How Does Alzheimer’s Affect The Body’s Systems?
Alzheimer’s disease is more commonly known to affect cognitive function, but it can also have an impact on other bodily systems as well. While it is a devastating disease, it’s important to understand what it is and its effect on the body.
What Is Alzheimer’s?
Alzheimer’s is a type of dementia that occurs when nerve cells in the brain die. It can lead to impaired memory, thinking and behavior as well as confusion. Symptoms continue to get worse and may grow severe enough to interfere with daily tasks.
It is named after the German physician Dr. Alois Alzheimer who first discovered this disease in 1906.
It accounts for roughly 60-80% of dementia cases. Dementia is a general term to classify a decline in mental ability that is severe enough to interfere with daily life. Alzheimer’s is a specific disease which is caused by complex brain changes following cell damage.
One of the most common early symptoms is difficulty remembering new information because the disease typically impacts that part of the brain first. As Alzheimer’s advances, symptoms get worse and can eventually lead to difficulty with speaking, swallowing and walking. Below are some of the most common symptoms:
- Problems with memory and thinking
- Personality changes
- Problems with judgement
- Trouble communication, such as not making sense when talking
- Problems following directions
- Problems with spatial awareness, meaning not knowing how objects around you relate to you
- Lack of interest or concern with other people
- Forgetting who people are, including children and spouse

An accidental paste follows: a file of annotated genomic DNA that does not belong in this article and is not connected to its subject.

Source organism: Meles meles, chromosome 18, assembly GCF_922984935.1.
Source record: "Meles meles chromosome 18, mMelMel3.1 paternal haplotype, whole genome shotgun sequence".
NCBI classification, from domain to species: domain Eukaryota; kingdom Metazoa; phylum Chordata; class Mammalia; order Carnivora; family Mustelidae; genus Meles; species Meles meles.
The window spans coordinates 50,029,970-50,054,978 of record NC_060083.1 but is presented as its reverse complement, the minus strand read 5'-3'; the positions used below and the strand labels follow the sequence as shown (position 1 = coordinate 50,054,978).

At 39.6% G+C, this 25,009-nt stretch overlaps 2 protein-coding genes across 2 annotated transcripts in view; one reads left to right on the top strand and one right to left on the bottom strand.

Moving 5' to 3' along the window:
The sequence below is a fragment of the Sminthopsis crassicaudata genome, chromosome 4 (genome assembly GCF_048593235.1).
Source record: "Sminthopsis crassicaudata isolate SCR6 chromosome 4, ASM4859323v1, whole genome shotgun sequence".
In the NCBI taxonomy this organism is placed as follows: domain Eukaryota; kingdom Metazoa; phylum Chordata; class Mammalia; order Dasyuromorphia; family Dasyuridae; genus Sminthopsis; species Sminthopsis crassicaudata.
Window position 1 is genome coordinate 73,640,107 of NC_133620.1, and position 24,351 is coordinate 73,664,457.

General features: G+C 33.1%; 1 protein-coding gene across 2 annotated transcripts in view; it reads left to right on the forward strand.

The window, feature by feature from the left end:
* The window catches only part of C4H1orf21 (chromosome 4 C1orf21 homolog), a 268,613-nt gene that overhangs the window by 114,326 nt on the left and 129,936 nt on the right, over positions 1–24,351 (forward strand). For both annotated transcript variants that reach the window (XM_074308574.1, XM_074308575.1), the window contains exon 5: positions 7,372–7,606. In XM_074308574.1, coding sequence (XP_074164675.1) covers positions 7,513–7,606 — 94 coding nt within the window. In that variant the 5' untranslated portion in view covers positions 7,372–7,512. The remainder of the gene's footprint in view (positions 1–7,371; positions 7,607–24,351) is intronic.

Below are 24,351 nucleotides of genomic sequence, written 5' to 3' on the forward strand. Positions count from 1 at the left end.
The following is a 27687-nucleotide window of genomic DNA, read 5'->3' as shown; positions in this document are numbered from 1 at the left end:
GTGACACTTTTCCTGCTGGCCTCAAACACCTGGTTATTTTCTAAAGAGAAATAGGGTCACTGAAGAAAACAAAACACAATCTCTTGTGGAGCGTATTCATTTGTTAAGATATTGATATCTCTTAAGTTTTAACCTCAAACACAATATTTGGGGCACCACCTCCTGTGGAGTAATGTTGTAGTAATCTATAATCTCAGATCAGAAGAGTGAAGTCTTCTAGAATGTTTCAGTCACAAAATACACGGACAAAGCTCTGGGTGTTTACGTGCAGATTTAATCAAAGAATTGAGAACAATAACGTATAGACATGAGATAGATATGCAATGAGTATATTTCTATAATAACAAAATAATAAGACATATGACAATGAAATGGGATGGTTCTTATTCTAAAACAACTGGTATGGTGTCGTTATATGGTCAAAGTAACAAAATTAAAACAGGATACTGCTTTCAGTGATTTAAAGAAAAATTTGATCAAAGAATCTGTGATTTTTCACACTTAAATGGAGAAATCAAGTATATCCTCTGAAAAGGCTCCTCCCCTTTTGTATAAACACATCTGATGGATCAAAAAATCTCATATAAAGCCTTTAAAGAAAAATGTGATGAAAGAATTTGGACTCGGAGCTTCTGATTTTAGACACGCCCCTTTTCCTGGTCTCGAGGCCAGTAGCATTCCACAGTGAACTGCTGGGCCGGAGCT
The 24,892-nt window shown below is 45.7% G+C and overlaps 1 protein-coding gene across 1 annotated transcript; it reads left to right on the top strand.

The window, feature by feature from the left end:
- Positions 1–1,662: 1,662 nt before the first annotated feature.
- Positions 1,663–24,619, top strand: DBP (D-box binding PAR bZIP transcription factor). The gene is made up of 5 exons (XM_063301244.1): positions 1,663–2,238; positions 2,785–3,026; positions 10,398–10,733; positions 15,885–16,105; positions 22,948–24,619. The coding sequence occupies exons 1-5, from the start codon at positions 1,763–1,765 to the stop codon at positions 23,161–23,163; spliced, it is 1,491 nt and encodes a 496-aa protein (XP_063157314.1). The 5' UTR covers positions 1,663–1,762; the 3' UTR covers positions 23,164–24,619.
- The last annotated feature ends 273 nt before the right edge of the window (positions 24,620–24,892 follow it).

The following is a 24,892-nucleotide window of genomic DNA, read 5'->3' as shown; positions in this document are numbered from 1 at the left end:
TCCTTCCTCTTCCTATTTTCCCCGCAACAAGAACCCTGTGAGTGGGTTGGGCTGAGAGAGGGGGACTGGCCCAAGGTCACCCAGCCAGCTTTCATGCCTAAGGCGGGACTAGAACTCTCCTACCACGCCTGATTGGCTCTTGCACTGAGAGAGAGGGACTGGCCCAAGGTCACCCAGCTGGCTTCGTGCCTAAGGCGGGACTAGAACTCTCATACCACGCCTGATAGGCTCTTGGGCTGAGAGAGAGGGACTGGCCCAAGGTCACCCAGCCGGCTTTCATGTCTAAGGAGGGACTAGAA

- Misplacing things
- Trouble doing familiar tasks
It is not a normal part of aging. The greatest risk factor is increasing age, with the majority of people who have it being age 65 and older. But there are about 200,000 Americans under the age of 65 who have it. It is most often caused by:
- Age and family history
- Certain genes
- Abnormal protein deposits in the brain
- Environmental factors
- Problems with the immune system
It is often diagnosed by a healthcare provider ruling out other conditions first. A thorough exam of the nervous system will be conducted. A doctor will also do a complete health history, a mental status test as well as lab work and possibly brain imaging tests like a CT or MRI.
There is unfortunately no cure, but there are treatments that can temporarily slow symptoms from worsening and improve quality of life for those who have it.
How Does Alzheimer’s Affect The Digestive System?
Researchers have found a connection between the microorganisms in our gastrointestinal system to a variety of health conditions including Alzheimer’s disease. The intestinal flora can produce something called amyloid, which enters the blood circulation and crosses the blood-brain barrier to get into the brain.
The accumulation of amyloid plaques between nerve cells (neurons) in the brain is one of the hallmarks of Alzheimer’s disease. There is also a component of bacterial cell membranes known as lipopolysaccharides that can get into the body’s bloodstream and activate inflammatory processes which contribute to Alzheimer’s.
The risk can be reduced by eating a plant-based diet rich in fruit and vegetables and high in fiber. The Mediterranean Diet is a popular one that has been shown to reduce Alzheimer’s disease risk. Black and green tea can also help support gut health.